No one can take away magic with skepticism or critical thinking – that’s also ludicrous. The only thing that can be done is to show that it’s not really magic (or mysterious, or evidence of strange otherworldly powers and influences, and so on.) No one can destroy a god with an argument; no one can extinguish the life of the Loch Ness Monster with logic. Decrying the efforts to help people see past emotional blinders is, to be blunt, incredibly anti-social and downright demeaning. Think about it: the argument against skepticism is actually for allowing people to live in ignorance, denying the real world in favor of fairy tales that make them feel good. How is this different from drug addiction? And more importantly, isn’t this treating belief as a pacifier for an emotionally and mentally inept adult? Does anyone hear Nicholson shouting, “You can’t handle the truth!” here?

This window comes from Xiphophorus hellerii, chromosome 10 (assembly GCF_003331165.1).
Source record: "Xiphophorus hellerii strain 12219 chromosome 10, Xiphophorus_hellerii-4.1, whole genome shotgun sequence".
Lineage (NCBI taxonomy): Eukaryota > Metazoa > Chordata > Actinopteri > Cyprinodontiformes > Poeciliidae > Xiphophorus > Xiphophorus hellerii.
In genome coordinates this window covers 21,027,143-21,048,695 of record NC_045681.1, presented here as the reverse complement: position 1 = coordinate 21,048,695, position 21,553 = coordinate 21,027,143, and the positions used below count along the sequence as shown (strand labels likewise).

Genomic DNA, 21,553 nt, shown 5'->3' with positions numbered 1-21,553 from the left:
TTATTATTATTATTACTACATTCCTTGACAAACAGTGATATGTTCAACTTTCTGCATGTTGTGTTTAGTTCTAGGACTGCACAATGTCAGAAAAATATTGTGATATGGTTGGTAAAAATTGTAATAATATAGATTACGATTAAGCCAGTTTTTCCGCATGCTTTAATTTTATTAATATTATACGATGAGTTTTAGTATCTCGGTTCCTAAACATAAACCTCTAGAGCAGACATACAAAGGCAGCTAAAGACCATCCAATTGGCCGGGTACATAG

I’ve heard the argument that, for instance, religious people are happy that way, which I don’t believe for a second – I’ve heard more whiny bitching coming from religious people than I ever have coming from skeptics. In too many cases, religious folk are convinced that there’s some huge conspiracy going on, from scientists and Darwinists and all that, to take away their special privileges, or corrupt their children or something along those lines – fostered in their minds by those who gain money from being religious leaders, imagine that. And sure, I’ve talked to plenty of people who vehemently resist the questioning of alt med efficacy, the existence of aliens, or the government ties to the twin towers collapse. This is hardly as meaningful as it first sounds, since I’ve also talked to plenty of people who just as strongly resist the questioning of their political parties, taste in music, or favorite sports teams. So what? People resist, not necessarily being wrong, but being told they’re wrong, and even someone posing the possibility. This hardly means that letting them go on in ignorance is better for them, or that their emotional state is so delicate that it should not be tampered with.